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How India's four-pronged strategy on the Rohingya problem evolved

  • Published at 10:22 pm September 16th, 2017
How India's four-pronged strategy on the Rohingya problem evolved
Indian Prime Minister Narendra Modi's apparent endorsement of Myanmar's military crackdown on Rohingya extremist groups set off alarm bells in Bangladesh and India for different reasons, the Times of India reports. Within hours of Modi's return, it was clear his failure to address the issue of refugees in Myanmar would create problems both within India and in Bangladesh. Senior Indian officials conferred to tweak the Indian approach. After Bangladesh High Commissioner Muazzem Ali met Foreign Secretary S Jaishankar, India made a significant course correction, by calling on Myanmar to stop the violence and control the refugee outflow. Since Wednesday, India has been running daily flights with relief material for the Bangladesh government dealing with Rohingya refugees. It appears that India has made a 180-degree diplomatic turn from Myanmar to Bangladesh. Simultaneously the Indian Supreme Court is hearing petition challenging the deportation of Rohingya illegal migrants, because that is a core political issue for the BJP government, as articulated by Minister of State for Home Kiren Rijiju.
Also Read- India supports Bangladesh’s stance on Rohingya
But sifting through disparate statements and according to senior government sources, a four-pronged policy is being worked on by the Indian government. This will find articulation in the statements by Sushma Swaraj, who will lead the Indian delegation to the UNGA for the second time running. Firstly, India will continue to support Myanmar's right to go after ARSA (Arakan Rohingya Salvation Army) or any of the other Rohingya terror groups. In a statement on September 9, Indian Ministry of External Affairs (MEA) stated, "We had earlier strongly condemned the terrorist attacks on Myanmar security forces in Rakhine State. The two countries have since affirmed their shared determination to combat terrorism and not allow its justification under any pretext. Secondly, India will push Myanmar to find a political solution to the crisis of legal identity of the Rohingya. As Sushma Swaraj told Sheikh Hasina in a phone conversation on Friday, India will oppose Myanmar's acts of pushing Rohingya into Bangladesh or to other countries in the region. This is adding to the pressure on Bangladesh. But also increasing, substantially the possibilities of Pakistan-based terror groups like LeT, al-Qaeda and even Islamic State exploiting them for terror activities. There is enough evidence that a number of Rohingya have been radicalised by terror entities. In Bangladesh, which is already battling its own terrorist problem, the radicalised Rohingya could be used by the Jamaat and BNP for their political ends, which would be incendiary coming just before elections in that country scheduled for 2018. Thirdly, sources said the Indian government will defend its right to evict illegal migrants. The issue is politically sensitive for the BJP government which campaigned against such migration in the north-east states. In addition, the presence of Rohingya in Jammu has sparked more such fears. Others have pointed to terror leaders like Zakir Musa supporting the Rohingya, as reason to deport them.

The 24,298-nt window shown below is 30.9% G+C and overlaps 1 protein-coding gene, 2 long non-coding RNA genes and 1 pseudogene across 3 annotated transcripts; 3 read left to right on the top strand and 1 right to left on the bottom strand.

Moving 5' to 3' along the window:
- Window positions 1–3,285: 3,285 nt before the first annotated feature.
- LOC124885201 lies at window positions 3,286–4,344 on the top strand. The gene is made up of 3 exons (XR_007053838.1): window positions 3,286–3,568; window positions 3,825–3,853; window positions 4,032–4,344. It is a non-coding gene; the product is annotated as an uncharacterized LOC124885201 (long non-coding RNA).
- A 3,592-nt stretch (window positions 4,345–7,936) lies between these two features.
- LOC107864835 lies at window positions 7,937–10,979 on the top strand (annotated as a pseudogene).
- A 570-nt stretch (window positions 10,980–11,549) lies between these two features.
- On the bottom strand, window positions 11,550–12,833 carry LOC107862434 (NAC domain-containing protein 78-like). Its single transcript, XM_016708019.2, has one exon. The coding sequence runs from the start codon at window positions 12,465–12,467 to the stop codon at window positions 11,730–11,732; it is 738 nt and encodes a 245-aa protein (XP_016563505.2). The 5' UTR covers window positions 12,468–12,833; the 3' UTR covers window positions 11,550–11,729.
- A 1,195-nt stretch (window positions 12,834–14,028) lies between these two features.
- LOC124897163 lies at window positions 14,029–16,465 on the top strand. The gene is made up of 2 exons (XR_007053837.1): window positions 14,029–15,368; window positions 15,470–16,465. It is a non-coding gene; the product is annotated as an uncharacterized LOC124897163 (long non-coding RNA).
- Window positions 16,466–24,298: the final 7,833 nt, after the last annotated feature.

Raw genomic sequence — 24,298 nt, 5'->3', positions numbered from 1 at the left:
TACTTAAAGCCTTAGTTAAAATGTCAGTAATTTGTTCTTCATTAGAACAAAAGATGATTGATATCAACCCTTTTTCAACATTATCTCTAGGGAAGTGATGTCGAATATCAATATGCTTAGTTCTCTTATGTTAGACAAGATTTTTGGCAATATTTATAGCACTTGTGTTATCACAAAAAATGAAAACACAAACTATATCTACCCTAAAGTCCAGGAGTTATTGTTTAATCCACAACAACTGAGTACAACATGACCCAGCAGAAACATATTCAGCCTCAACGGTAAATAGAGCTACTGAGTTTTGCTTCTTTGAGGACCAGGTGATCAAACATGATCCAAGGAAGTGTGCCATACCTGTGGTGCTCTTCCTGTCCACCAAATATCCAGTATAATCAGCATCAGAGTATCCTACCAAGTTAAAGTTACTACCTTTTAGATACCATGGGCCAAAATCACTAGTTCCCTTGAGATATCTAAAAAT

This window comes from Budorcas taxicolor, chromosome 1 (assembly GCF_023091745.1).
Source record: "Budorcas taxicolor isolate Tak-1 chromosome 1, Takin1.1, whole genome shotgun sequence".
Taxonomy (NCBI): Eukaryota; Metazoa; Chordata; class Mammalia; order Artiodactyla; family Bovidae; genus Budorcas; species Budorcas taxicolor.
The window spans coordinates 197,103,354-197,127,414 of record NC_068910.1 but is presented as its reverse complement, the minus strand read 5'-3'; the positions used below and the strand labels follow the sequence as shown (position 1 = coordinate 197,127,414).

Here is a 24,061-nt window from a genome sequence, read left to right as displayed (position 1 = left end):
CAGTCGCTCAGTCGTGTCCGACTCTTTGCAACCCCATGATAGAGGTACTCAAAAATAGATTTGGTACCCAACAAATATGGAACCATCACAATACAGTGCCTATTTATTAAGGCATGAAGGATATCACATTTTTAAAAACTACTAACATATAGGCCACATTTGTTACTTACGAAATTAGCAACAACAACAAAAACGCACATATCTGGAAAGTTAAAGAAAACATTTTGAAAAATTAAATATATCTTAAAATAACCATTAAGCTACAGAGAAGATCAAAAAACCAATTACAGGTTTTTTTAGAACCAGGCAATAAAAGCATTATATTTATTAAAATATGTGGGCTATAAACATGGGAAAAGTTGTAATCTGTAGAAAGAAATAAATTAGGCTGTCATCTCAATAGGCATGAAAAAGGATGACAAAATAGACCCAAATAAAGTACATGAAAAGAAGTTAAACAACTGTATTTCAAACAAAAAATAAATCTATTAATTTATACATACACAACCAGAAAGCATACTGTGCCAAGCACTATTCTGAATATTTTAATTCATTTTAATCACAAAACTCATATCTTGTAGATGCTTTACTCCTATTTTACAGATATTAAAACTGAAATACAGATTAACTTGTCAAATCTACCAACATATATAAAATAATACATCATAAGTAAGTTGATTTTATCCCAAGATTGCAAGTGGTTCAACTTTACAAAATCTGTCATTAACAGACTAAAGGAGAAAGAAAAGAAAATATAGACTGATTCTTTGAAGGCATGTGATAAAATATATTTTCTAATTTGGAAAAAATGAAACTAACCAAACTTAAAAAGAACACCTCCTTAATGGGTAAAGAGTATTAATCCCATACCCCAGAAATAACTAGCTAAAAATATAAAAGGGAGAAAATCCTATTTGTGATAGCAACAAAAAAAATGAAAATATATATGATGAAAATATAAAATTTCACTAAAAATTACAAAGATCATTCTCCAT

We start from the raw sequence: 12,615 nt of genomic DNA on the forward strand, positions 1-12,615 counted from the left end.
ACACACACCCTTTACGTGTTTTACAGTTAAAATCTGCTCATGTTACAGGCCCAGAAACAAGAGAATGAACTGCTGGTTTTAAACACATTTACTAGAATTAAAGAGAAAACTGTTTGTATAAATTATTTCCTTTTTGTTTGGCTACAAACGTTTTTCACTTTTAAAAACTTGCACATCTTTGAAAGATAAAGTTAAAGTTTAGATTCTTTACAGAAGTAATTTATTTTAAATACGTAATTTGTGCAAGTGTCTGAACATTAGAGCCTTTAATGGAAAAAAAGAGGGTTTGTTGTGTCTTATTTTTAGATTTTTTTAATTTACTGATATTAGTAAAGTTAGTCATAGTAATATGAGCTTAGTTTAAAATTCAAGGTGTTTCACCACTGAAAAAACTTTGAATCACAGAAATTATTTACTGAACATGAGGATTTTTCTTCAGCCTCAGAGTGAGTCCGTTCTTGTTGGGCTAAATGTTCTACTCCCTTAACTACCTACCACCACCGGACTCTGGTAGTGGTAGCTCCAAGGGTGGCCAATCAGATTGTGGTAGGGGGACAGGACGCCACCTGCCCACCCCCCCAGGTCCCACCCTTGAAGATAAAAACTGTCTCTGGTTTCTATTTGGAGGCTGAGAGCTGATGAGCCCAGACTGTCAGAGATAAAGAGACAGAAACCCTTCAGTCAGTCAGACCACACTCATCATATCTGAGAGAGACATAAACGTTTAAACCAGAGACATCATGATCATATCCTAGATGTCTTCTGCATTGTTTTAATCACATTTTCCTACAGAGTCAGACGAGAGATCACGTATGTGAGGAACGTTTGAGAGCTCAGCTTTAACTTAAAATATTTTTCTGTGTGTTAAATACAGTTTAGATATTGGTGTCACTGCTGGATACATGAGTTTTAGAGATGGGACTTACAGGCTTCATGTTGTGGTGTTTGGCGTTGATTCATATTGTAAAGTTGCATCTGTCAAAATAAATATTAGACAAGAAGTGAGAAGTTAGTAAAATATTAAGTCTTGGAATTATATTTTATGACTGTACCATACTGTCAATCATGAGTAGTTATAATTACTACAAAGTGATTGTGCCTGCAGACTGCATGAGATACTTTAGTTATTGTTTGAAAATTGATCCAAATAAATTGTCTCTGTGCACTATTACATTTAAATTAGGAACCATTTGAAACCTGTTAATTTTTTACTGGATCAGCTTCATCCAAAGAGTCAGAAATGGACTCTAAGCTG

Also Read- India refuses to sign global declaration against Myanmar
Lastly, India this week hit back against the UN from commenting on India's right. Pushing back against the comments of the UNHRC chief, Zeid Ra'ad Al Hussein, the Indian envoy criticised the world body for "tendentious judgements made on the basis of selective and even inaccurate reports do not further the understanding of human rights in any society. Like many other nations, India is concerned about illegal migrants, in particular, with the possibility that they could pose security challenges. Enforcing the laws should not be mistaken for lack of compassion." Security concerns are paramount here. Myanmar will have to find a political solution to the Rohingya within its own constitution, which will be very hard for Aung San Suu Kyi, because it will impact her support among the Buddhists, whose resurgent nationalism is one of the reasons for the Rohingya's plight. On the other hand, Sheikh Hasina is battling with the prospect that the stateless Rohingya can be used against her by her political opposition. In India, governments in the northeast as well as in the centre would suffer at the hustings if they are not seen to be acting against illegal migration.
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